New Zealand dairy cooperative Fonterra has unveiled a new on-farm emissions target today (9 November), alongside a new climate roadmap and voluntary climate-related disclosure report.

By 2030, the business, the world’s largest dairy exporter, aims to achieve a 30% “intensity reduction” in its farm-related emissions from a 2018 baseline.

Some 86% of its emissions are said to currently come from its member farms.

The new target will look to cut emissions intensity by tonne of fat and protein corrected milk (FPCM) collected by Fonterra.

Announcing the news at the company’s annual meeting, Miles Hurrell, Fonterra’s CEO, said that while New Zealand farmers are extremely “emissions-efficient” when supplying dairy at scale, improvements still need to be made to ensure farmers don’t “fall behind.”

He added: “As a dairy partner to many of the world’s leading food companies, we’re responding to growing sustainability ambitions from our customers and financial institutions, along with increasing market access, legal and reporting obligations.”

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By GlobalData

To hit its 30% target, the organisation said it will work towards a 7% reduction through sharing “farming best practices” around feed quality and herd performance.

Fonterra predicts an additional 7% of emissions will also be cut through implementing “novel technologies” via AgriZeroNZ – a joint venture between large agribusiness companies and the government.

The partnership is said to grant farmers better access to the technology they need to reduce agricultural emissions, while still allowing for efficient and productive operations. Besides Fonterra, other shareholders include ANZCO Foods, Rabobank, Ravensdown, Silver Fern Farms and Synlait, who jointly own 50%.

Fonterra is contributing up to NZ$50m ($30m) to the fund over the next four years. Earlier in June, the national government invested NZ$4m into a new methane measurement facility at the Massey University dairy research farm.

Just Food has contacted Fonterra for more information on the specific technologies it plans to use to reach the 7% reduction target.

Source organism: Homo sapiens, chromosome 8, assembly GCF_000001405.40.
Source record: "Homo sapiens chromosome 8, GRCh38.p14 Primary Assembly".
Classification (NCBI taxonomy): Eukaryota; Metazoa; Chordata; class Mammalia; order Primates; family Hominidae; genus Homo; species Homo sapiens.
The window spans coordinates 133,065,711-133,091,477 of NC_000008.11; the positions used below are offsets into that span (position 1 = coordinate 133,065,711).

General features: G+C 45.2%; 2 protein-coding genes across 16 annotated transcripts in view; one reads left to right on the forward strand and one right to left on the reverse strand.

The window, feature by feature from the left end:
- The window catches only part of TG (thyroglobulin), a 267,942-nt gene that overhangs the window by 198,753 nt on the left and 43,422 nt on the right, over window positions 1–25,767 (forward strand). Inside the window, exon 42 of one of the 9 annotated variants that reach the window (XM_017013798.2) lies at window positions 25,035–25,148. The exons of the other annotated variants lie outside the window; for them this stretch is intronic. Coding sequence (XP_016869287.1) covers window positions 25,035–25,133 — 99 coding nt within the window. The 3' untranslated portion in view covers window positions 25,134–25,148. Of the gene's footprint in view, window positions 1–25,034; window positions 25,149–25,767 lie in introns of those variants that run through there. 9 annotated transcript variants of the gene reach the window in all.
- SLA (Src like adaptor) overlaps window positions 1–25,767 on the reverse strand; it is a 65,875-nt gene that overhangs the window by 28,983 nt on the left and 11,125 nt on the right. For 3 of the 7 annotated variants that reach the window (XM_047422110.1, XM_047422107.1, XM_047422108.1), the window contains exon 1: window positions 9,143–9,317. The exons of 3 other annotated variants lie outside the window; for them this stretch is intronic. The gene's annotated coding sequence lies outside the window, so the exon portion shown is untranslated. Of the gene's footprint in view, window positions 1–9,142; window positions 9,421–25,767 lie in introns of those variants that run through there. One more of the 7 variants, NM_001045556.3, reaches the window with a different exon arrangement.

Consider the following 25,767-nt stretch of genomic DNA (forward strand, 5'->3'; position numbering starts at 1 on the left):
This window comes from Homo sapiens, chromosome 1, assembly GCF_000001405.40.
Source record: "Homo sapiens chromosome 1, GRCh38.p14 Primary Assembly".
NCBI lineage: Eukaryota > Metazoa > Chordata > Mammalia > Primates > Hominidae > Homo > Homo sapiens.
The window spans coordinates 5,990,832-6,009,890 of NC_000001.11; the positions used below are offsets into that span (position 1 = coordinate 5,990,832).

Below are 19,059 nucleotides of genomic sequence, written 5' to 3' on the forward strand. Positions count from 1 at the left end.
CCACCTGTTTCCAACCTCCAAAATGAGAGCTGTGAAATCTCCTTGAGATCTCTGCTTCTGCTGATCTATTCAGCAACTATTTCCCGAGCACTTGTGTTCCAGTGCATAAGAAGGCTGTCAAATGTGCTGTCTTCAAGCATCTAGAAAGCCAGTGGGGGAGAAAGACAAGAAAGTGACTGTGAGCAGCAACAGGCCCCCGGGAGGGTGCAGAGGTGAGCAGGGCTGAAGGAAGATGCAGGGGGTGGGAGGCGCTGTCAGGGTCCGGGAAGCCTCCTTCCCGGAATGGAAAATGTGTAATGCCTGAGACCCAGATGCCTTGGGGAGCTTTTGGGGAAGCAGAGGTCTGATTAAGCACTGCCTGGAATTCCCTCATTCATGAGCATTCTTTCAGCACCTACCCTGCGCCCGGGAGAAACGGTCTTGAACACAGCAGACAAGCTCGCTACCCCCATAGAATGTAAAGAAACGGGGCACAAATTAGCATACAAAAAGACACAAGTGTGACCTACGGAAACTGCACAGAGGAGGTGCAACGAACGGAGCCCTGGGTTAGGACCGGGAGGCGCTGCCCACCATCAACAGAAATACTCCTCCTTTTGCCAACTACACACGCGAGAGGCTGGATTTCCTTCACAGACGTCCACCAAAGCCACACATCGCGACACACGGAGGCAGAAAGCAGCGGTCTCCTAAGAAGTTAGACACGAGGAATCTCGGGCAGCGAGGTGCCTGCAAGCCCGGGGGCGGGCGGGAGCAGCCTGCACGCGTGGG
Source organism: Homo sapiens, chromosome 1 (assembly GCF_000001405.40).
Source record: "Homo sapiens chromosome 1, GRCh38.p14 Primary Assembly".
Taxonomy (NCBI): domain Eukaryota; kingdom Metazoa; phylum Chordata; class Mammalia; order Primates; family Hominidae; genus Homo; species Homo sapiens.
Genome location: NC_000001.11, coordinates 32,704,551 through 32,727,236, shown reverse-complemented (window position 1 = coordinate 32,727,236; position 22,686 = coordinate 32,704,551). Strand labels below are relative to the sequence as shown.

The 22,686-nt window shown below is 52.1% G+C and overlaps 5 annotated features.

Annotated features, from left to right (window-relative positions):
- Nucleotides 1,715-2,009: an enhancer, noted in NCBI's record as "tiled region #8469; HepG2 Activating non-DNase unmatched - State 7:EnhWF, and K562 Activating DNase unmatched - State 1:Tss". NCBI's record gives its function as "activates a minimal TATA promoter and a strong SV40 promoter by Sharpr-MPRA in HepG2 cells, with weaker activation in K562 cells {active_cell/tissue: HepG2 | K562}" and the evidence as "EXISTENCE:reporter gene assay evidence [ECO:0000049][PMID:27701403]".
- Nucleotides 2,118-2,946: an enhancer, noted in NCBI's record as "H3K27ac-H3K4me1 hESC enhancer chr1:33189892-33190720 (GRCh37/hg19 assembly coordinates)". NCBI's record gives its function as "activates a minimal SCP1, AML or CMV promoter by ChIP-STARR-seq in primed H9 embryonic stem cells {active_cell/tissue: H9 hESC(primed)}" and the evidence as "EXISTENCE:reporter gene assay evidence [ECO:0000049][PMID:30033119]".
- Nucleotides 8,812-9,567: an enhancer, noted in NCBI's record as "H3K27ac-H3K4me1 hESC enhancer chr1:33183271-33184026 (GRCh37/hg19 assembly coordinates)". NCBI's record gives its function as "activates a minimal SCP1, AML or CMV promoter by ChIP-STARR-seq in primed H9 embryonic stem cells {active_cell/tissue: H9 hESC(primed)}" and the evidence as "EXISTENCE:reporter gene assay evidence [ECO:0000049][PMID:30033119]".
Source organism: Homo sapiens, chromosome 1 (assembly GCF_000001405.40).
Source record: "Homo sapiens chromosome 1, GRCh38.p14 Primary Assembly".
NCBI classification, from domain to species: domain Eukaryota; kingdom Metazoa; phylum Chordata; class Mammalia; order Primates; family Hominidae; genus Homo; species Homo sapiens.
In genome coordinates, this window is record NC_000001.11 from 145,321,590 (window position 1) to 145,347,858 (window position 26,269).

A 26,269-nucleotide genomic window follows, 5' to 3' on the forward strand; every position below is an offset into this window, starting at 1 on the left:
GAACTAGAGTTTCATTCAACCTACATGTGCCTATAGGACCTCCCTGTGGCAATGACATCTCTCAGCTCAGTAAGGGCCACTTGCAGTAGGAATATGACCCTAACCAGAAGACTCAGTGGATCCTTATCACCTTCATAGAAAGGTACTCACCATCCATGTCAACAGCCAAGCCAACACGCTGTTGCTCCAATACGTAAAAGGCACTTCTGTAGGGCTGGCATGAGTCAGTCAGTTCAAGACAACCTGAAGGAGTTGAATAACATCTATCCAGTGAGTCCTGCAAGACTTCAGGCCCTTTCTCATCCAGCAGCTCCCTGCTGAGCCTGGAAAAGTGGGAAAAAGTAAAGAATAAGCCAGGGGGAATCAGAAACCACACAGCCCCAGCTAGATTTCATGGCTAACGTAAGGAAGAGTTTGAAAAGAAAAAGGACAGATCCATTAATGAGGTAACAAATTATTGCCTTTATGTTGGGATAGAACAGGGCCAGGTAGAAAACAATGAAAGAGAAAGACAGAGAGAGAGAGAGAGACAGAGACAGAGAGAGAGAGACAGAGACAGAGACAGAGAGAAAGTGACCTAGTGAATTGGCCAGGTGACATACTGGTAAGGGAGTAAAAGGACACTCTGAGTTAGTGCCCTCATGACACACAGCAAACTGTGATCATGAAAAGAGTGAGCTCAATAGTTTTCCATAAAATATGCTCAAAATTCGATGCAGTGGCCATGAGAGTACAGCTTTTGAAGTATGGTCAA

The company said it plans to cut 8% of emissions by removing carbon from current and new vegetation and an extra 8% from “historical land-use change conversions to dairy.”

Hurrell added that the “collective” move to cut emissions across its farms, operations and in R&D, will “help future proof Fonterra”.

The target announcement follows on from nearly a year of consultations with farmers.

According to Peter McBride, chairman of Fonterra, the on-farm emissions reduction target is expected to impact each farm differently.

In a statement, he said: “There is significant variation within and across farming systems when it comes to emissions intensity. We are confident that we can make solid progress towards our target by working together and sharing information farmer-to-farmer.” 

Hitting the climate reduction target is Fonterra’s “biggest opportunity and our biggest challenge,” he added.   

“The Co-op’s approach will be to work alongside farmers, not against them, as we collectively make progress towards our target, including investing in methane reduction technologies.”  

Alongside the news of its new emissions reduction target, Fonterra also unveiled its climate roadmap towards hitting net zero by 2050.

As part of the strategy, some of Fonterra’s “2025 milestones” include implementing Farm Environment plans in 100% of its New Zealand farms, and ensuring that a zero-deforestation commitment is made across primary deforestation linked commodities by the end that year.

In addition to its 30% intensity reduction target for 2030, Fonterra also plans to achieve 50% “absolute reduction” in its scope 1 and 2 greenhouse gas emissions from a 2018 baseline.

It stressed its strategy for emissions reduction is likely to “evolve alongside the science that supports the changes.”

The company also voluntarily released its first climate-related disclosures report, which details the future opportunities and risks accompanying climate change.

Some risks mentioned include a “decrease in viability of dairy farming” and disruption to the supply chain and business operations, as a result of warming temperatures, deteriorating soil quality, and extreme weather conditions.

In 2021, New Zealand passed a law making climate-related reporting mandatory for more than 200 companies, including Fonterra. The regulation comes into force next year.

Fonterra’s portfolio of dairy-based products includes De Winkel yogurt, Mainland and Perfect Italiano cheeses, Primo flavoured milk and Mammoth protein beverages.

Besides New Zealand, the company’s key markets are China, Australia, Indonesia, and Malaysia.